Second, China has the greatest ability to limit the threat posed by North Korea’s actions. Therefore, the other members of the Security Council, together with the South, should push Beijing to support a binding Chapter 7 resolution that expands sanctions and targets assets outside of North Korea. China must play a new role by curtailing economic and energy assistance and - more importantly perhaps - helping the international community interdict and freeze North Korean assets and proliferation activities.

Third, the South and other like-minded states should be clear that they will intensify efforts to freeze North Korean assets and interdict North Korean proliferation beyond the decisions of the UN Security Council itself. This could involve a coalition of the willing that will search every North Korean flagged vessel or vessel or plane that has departed from the North; application of Section 311 of the U.S. Patriot Act to block global banking activities by North Korean entities; and possibly a freeze on any new business activities in the Kaesong industrial park or the Mount Kumgang project (which provides cash to the regime). If it appears that the United States and the South are only willing to go as far as UN Security Council resolution, then we will end up with a much weaker resolution in the end.

Fourth, it should be clear that the other parties in the six party talks are not opposed to dialogue, but first there must be a five party meeting (excluding North Korea) to determine a joint approach in any subsequent dialogue with Pyongyang. In addition, it must be made clear that all sanctions continue regardless of talks, until such time as there are verified (not promised) steps at dismantlement of nuclear capability.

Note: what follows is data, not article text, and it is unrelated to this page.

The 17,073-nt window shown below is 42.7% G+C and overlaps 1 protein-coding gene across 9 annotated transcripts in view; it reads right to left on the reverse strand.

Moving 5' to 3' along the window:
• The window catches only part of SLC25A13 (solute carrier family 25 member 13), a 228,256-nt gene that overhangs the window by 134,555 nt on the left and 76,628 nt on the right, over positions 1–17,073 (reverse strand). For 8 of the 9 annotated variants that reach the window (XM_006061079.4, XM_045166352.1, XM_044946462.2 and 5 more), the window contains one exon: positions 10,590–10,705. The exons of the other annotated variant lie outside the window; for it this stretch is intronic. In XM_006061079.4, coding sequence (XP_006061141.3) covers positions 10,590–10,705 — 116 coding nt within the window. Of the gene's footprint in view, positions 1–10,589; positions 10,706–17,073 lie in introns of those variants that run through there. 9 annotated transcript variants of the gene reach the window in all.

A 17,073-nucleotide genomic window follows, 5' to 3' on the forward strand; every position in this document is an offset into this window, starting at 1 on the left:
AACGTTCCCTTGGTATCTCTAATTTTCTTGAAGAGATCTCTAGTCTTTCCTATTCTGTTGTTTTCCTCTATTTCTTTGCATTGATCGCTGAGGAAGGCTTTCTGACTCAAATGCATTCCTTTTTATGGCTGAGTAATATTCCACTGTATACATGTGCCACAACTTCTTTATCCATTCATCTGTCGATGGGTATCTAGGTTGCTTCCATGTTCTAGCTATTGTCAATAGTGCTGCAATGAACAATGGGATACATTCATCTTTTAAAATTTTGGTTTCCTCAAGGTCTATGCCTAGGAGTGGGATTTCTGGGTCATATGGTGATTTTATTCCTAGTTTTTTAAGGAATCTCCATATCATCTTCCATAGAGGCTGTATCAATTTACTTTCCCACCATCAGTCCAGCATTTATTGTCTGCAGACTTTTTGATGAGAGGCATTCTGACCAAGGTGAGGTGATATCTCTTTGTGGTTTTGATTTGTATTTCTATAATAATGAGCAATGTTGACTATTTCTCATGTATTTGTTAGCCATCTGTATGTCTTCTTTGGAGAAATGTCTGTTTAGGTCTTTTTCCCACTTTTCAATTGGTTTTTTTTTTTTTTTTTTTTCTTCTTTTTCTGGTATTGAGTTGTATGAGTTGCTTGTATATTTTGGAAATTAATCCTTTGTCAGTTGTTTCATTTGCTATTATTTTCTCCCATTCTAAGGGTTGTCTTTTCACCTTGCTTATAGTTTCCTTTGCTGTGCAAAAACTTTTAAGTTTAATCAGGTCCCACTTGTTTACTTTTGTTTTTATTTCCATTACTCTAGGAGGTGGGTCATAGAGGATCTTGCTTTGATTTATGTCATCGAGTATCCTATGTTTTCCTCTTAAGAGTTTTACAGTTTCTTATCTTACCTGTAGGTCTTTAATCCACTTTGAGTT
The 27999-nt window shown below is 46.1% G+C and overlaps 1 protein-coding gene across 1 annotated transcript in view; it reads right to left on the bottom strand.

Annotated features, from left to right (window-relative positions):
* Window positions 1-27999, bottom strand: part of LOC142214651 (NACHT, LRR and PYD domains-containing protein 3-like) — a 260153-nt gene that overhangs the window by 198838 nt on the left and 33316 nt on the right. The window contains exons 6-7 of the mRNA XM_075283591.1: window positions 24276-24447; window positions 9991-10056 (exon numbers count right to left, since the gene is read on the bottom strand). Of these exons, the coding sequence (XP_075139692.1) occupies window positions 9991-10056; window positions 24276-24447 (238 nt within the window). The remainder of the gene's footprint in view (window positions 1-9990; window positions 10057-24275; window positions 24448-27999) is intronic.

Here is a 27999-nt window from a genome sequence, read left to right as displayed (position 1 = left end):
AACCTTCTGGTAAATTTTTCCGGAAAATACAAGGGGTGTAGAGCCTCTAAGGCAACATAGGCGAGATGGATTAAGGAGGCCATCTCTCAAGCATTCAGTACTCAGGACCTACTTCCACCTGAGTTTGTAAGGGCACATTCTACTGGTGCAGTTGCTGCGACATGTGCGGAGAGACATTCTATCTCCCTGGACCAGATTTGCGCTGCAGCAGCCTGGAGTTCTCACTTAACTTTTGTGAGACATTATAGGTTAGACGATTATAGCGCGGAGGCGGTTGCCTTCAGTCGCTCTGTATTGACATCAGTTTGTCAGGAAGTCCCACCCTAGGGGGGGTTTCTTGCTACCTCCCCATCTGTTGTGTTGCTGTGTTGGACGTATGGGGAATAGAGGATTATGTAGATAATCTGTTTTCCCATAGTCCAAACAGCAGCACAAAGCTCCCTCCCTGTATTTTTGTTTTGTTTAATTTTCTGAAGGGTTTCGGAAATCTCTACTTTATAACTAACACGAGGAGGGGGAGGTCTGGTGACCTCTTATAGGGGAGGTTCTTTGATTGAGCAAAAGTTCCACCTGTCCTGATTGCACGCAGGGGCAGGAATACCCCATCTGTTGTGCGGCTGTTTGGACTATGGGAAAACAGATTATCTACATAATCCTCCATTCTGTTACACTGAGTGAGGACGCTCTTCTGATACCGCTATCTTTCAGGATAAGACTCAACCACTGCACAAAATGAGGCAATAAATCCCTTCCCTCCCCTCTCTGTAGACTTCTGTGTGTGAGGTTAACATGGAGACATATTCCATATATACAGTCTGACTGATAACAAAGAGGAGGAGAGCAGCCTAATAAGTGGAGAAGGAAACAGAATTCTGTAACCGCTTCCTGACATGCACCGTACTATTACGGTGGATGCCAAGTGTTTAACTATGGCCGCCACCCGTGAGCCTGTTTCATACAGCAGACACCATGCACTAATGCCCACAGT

Anything short of a formulation like the four points above will only encourage the “usual drill” by Beijing. The point here is not to isolate China for the sake of isolating China. Quite the opposite - the point is to make it clear that China is itself at a turning point in terms of demonstrating that it will use its leverage to reduce the threat North Korea poses to us all.

Beijing remains anxious about instability or regime collapse and since the spate of confrontations in 2010-11 over territorial issues, cyber attacks, and the “pivot” to Asia, many in Beijing appear to view every security issue in U.S.-China relations as zero-sum; meaning if it is good for Washington, it must be bad for Beijing. Seoul therefore has a particular opportunity to set the expectations for Beijing and to show initiative.

*The author is a senior vice president for Asia and a Japan chair at the Center for Strategic and International Studies in Washington.

by Michael J. Green